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Am J Hum Genet. Jan 2006; 78(1): 130–136.
Published online Nov 16, 2005. doi:  10.1086/499287
PMCID: PMC1380210

Variants Associated with Common Disease Are Not Unusually Differentiated in Frequency across Populations


Genetic variants that contribute to risk of common disease may differ in frequency across populations more than random variants in the genome do, perhaps because they have been exposed to population-specific natural selection. To assess this hypothesis empirically, we analyzed data from two groups of single-nucleotide polymorphisms (SNPs) that have shown reproducible (n=9) or reported (n=39) associations with common diseases. We compared the frequency differentiation (between Europeans and Africans) of the disease-associated SNPs with that of random SNPs in the genome. These common-disease–associated SNPs are not significantly more differentiated across populations than random SNPs. Thus, for the data examined here, ethnicity will not be a good predictor of genotype at many common-disease–associated SNPs, just as it is rarely a good predictor of genotype at random SNPs in the genome.

An open question in medical and population genetics is how much information a person’s self-identified ancestry (ethnicity) conveys about his or her risk of common disease (Risch et al. 2002; Burchard et al. 2003; Cooper et al. 2003). One way in which ethnicity could be informative about common-disease risk is if risk alleles vary in frequency among populations, which would allow ethnicity to be a predictor of whether a person has a risk allele. This correlation between ethnicity and genotype would be strongest if the disease-associated variants were differentiated in frequency. Although it is known that random variants in the genome are not particularly differentiated across populations on average (Lewontin 1972; Bowcock et al. 1991; Rosenberg et al. 2002), it has been hypothesized that, because of population-specific natural selection, functional SNPs associated with common disease may be more differentiated (Akey et al. 2002; Bamshad et al. 2004). There has been no empirical attempt to address this question, largely because so few disease-associated SNPs have been identified to date.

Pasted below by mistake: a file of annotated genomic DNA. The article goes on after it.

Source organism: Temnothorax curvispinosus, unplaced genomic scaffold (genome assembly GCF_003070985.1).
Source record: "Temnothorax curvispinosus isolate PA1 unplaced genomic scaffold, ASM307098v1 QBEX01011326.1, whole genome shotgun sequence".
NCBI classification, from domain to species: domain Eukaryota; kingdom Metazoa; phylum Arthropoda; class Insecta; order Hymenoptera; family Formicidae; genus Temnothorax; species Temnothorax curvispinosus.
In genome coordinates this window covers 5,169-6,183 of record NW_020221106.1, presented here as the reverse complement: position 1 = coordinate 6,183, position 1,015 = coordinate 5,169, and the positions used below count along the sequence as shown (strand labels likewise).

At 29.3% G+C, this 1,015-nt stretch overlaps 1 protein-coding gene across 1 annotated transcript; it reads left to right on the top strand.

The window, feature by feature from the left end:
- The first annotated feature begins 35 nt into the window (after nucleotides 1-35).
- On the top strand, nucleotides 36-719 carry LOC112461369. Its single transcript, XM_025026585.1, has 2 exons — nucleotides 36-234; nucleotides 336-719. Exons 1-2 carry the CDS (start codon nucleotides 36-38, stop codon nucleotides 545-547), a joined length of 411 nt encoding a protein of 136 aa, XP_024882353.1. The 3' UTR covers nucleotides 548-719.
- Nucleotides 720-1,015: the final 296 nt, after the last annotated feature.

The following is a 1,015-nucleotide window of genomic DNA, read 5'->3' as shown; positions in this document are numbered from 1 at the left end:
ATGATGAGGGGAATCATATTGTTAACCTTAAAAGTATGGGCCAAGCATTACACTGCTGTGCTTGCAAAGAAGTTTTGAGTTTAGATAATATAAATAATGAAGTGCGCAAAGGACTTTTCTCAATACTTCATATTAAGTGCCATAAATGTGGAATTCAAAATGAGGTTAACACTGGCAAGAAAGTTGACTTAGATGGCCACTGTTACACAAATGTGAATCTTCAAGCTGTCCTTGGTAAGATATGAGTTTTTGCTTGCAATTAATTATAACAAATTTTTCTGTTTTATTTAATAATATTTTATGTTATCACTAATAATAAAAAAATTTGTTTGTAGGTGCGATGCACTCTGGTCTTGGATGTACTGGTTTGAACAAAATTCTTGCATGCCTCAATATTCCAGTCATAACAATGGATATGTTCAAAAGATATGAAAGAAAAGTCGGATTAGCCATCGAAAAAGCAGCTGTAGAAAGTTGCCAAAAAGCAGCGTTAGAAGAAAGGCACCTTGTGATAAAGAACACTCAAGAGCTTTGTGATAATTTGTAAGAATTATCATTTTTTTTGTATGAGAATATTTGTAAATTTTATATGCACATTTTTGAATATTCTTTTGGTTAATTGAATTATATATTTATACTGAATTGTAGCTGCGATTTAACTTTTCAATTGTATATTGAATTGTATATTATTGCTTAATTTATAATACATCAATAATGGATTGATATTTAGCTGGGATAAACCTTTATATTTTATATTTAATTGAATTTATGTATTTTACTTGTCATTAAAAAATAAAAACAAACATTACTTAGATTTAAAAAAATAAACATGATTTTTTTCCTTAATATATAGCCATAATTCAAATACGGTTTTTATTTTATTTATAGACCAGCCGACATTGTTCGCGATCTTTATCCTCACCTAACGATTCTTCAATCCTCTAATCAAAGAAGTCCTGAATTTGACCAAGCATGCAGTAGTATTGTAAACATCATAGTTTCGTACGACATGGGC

We set out to test the hypothesis that common-disease–associated SNPs are more differentiated than random SNPs by conducting an empirical evaluation of population differentiation in 48 SNPs associated with common disease. We wanted to study SNPs that were associated with common, complex traits, so we explicitly excluded variants associated with Mendelian diseases. The SNPs were all identified in a way that would not create a bias toward unusually high or low levels of frequency differentiation across populations, since each of them was initially identified in studies of single populations.

We first studied nine SNPs reproducibly associated with common disease (table 1). These SNPs satisfied two criteria: (1) >75% of replication studies showed a statistically significant association (Hirschhorn et al. 2002) or the association was significant after meta-analysis of replication studies (Lohmueller et al. 2003) and (2) allele-frequency information was publicly available for the SNPs in both West African and European-derived populations.

Table 1
Allele-Frequency Data for Nine Reproducible Associations

Second, we studied 39 SNPs that have been reported to be associated with common disease (table 2) but for which association has not necessarily been replicated. These were identified by checking the genes sequenced by the Seattle SNPs project (Seattle SNPs Web site) for overlap with the SNPs reported to be associated with common disease in the OMIM and PubMed databases or in table 1 of Hirschhorn et al. (2002).